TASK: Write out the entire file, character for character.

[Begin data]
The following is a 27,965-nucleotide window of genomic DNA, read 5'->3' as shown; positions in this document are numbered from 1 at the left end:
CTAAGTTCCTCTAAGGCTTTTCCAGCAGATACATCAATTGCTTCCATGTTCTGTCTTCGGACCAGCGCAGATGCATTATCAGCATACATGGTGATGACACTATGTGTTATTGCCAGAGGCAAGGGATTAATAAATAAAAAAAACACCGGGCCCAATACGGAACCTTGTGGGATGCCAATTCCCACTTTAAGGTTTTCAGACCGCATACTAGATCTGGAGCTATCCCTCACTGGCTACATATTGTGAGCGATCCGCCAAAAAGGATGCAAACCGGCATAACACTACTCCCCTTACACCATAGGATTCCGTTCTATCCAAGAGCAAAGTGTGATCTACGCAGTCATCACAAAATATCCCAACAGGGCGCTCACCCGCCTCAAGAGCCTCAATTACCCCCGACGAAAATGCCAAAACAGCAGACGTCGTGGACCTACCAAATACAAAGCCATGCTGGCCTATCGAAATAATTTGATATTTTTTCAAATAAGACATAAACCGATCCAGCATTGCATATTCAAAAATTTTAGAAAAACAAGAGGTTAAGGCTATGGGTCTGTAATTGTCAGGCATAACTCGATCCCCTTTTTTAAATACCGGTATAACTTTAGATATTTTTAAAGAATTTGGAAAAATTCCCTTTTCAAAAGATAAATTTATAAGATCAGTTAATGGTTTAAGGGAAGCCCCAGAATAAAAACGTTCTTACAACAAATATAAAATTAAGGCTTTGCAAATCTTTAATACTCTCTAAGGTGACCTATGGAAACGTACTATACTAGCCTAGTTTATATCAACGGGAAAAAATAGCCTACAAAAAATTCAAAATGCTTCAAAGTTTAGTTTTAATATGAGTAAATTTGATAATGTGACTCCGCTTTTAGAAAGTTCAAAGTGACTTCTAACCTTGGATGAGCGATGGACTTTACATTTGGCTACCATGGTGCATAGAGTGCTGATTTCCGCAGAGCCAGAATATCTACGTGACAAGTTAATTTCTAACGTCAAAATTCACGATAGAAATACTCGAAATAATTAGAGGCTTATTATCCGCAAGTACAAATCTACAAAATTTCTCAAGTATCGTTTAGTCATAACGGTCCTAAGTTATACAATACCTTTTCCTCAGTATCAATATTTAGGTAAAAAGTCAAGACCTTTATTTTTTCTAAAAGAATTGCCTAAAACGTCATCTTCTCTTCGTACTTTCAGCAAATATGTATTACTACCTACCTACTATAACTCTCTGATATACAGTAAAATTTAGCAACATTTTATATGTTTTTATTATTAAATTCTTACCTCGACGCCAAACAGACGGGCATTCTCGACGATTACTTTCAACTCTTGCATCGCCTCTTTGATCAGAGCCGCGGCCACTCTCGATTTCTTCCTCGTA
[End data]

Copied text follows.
The following is a 27,965-nucleotide window of genomic DNA, read 5'->3' as shown; positions in this document are numbered from 1 at the left end:
CTAAGTTCCTCTAAGGCTTTTCCAGCAGATACATCAATTGCTTCCATGTTCTGTCTTCGGACCAGCGCAGATGCATTATCAGCATACATGGTGATGACACTATGTGTTATTGCCAGAGGCAAGGGATTAATAAATAAAAAAAACACCGGGCCCAATACGGAACCTTGTGGGATGCCAATTCCCACTTTAAGGTTTTCAGACCGCATACTAGATCTGGAGCTATCCCTCACTGGCTACATATTGTGAGCGATCCGCCAAAAAGGATGCAAACCGGCATAACACTACTCCCCTTACACCATAGGATTCCGTTCTATCCAAGAGCAAAGTGTGATCTACGCAGTCATCACAAAATATCCCAACAGGGCGCTCACCCGCCTCAAGAGCCTCAATTACCCCCGACGAAAATGCCAAAACAGCAGACGTCGTGGACCTACCAAATACAAAGCCATGCTGGCCTATCGAAATAATTTGATATTTTTTCAAATAAGACATAAACCGATCCAGCATTGCATATTCAAAAATTTTAGAAAAACAAGAGGTTAAGGCTATGGGTCTGTAATTGTCAGGCATAACTCGATCCCCTTTTTTAAATACCGGTATAACTTTAGATATTTTTAAAGAATTTGGAAAAATTCCCTTTTCAAAAGATAAATTTATAAGATCAGTTAATGGTTTAAGGGAAGCCCCAGAATAAAAACGTTCTTACAACAAATATAAAATTAAGGCTTTGCAAATCTTTAATACTCTCTAAGGTGACCTATGGAAACGTACTATACTAGCCTAGTTTATATCAACGGGAAAAAATAGCCTACAAAAAATTCAAAATGCTTCAAAGTTTAGTTTTAATATGAGTAAATTTGATAATGTGACTCCGCTTTTAGAAAGTTCAAAGTGACTTCTAACCTTGGATGAGCGATGGACTTTACATTTGGCTACCATGGTGCATAGAGTGCTGATTTCCGCAGAGCCAGAATATCTACGTGACAAGTTAATTTCTAACGTCAAAATTCACGATAGAAATACTCGAAATAATTAGAGGCTTATTATCCGCAAGTACAAATCTACAAAATTTCTCAAGTATCGTTTAGTCATAACGGTCCTAAGTTATACAATACCTTTTCCTCAGTATCAATATTTAGGTAAAAAGTCAAGACCTTTATTTTTTCTAAAAGAATTGCCTAAAACGTCATCTTCTCTTCGTACTTTCAGCAAATATGTATTACTACCTACCTACTATAACTCTCTGATATACAGTAAAATTTAGCAACATTTTATATGTTTTTATTATTAAATTCTTACCTCGACGCCAAACAGACGGGCATTCTCGACGATTACTTTCAACTCTTGCATCGCCTCTTTGATCAGAGCCGCGGCCACTCTCGATTTCTTCCTCGTA